So you could find out from the Database which plants you want to grow and then buy seeds for them, or there is a company in the USA who specialise in tortoise things and they have three pages of seeds that you can grow for tortoises: http://www.carolinapetsupply.com/catalo ... 20a&page=1 You could choose specific plants that you like, but you could also get one of the packets of mixed seeds (even though yours are Hermanns, the Russian mix would be fine). The only mixed seeds I probably wouldn't get is the ones for 'grazers', as these are mainly grasses and so would be for Sulcata and Leopard tortoises who eat mainly grass, whereas Hermanns need a wider mix. You could contact them and ask what would be appropriate for your Hermanns babies.

One thing you can do to provide growing food while your tortoise is indoors is to grow a series of small trays of seeds, sowing them in succession, every couple of weeks. That way when the seeds have sprouted and plants are a couple of inches tall, you can put the tray into the tortoise table indoors and they can eat away to their hearts' content, and by the time they have finished the first tray, the plants in the second tray will be ready and that can go in, and so on.

Nina

Yahtzdog
Posts: 16
Joined: 23 Apr 2020, 20:43

Re: Safe soil for plant consumption?

Post by Yahtzdog » 06 May 2020, 19:18

Thank you Nina ! Once again, you provide excellent resources. I will inquire about planting seeds with the companies you mentioned. I just want to do the best I can for my new arrivals. I in in the North East, USA. I plan on getting the torts outside as much as possible. usually nice here May - Sept or Oct sometimes. I know the sunlight is the best thing for their well being.

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Nina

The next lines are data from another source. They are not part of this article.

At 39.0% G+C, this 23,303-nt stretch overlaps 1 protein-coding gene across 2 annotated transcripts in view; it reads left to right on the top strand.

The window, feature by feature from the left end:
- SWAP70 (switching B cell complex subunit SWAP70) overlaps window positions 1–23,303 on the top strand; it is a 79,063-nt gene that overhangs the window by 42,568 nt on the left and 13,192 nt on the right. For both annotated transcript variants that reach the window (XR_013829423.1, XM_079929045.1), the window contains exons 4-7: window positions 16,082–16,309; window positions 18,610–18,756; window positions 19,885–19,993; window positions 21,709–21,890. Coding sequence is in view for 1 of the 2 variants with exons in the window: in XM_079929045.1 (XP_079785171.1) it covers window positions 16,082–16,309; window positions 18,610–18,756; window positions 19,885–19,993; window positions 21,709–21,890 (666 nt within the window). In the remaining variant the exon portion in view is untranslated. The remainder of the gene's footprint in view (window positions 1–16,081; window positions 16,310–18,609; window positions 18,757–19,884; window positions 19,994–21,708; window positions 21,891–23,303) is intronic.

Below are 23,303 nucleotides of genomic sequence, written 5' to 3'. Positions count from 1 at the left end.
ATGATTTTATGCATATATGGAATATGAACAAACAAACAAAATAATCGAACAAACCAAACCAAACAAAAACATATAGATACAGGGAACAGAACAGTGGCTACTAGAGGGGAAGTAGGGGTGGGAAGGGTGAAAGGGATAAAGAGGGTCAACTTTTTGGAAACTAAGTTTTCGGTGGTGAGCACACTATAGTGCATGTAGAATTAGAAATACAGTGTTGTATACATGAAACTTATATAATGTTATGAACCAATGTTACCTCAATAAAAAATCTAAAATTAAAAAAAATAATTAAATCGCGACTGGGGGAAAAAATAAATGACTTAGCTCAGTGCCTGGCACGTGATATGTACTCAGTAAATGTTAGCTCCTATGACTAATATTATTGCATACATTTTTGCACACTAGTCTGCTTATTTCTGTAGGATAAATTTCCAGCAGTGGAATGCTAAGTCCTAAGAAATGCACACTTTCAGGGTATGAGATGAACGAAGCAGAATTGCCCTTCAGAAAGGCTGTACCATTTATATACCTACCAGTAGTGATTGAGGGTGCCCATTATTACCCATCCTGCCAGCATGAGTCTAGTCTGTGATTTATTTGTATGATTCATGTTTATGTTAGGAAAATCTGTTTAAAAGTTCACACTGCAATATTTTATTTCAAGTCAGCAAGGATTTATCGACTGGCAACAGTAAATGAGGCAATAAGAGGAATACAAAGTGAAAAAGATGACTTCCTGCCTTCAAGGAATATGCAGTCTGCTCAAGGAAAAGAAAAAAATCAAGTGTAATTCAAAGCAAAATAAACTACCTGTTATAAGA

Posts: 1525
Joined: 16 Mar 2017, 11:22

Re: Safe soil for plant consumption?

Post by Nina » 06 May 2020, 22:22

That's great, and we'd love to see photos of your little beauties when they arrive. And I hope you have good luck with the seeds too!

Nina

Yahtzdog
Posts: 16
Joined: 23 Apr 2020, 20:43

Re: Safe soil for plant consumption?

Post by Yahtzdog » 07 May 2020, 15:51

Not sure if you are able, but I love in the NorthEast USA. I was out for a walk earlier and found these weeds close to the house. Are any edible for the Hermann's tortoise? Than you
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Nina
Posts: 1525
Joined: 16 Mar 2017, 11:22

Re: Safe soil for plant consumption?

Post by Nina » 07 May 2020, 21:48

HI! You've posted these photos in two threads and I've just answered the in the other thread (which is titled 'Edible Weeds'). Hope that is OK.

Nina

Roy4325
Posts: 1
Joined: 10 Sep 2020, 09:16

Re: Safe soil for plant consumption?

Post by Roy4325 » 11 Sep 2020, 10:38

Hi,
Nina would you please help me, I have some leftovers of my fertilizer (you can read about here - https://www.backyardstyle.com/best-fert ... /#product2) and I'm not quite sure if it is safe to use for tortoise soil.
You wrote such a comprehensive reply, I thought you might help me as well.

Thanks in advance

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Nina
Posts: 1525
Joined: 16 Mar 2017, 11:22

Re: Safe soil for plant consumption?

Post by Nina » 11 Sep 2020, 11:10

Hi Roy,

You don't mention which of the products listed on that page is the one you have, but I don't think it matters as they are all fertilisers for hydrangeas and will probably have an ericaceous component to enhance the colour of the hydrangeas. Are you wanting to add this to the soil in your tortoise enclosure because you have a hydrangea growing in there? If so then you probably should remove that hydrangea because they are somewhat toxic, and you don't want your tortoise eating the leaves or flowers (here is our entry for hydrangea on our website: https://www.thetortoisetable.org.uk/pla ... 1tLKYvTW9s

The problem wiith any fertilizer is that tortoises do best with plants that have been grown on unfertilized soil (like weeds). The nitrogen and other chemicals in fertilizers are not good for tortoises, and it is why we advise you to repot any plant bought from a garden centre into unfertilised topsoil or compost so that as the plant grows it becomes safer for the tortoise to eat.

So I would advise against using this on soil in your tortoise enclosure. Hope that helps and please don't hesitate to contact us if you have any more questions.

Nina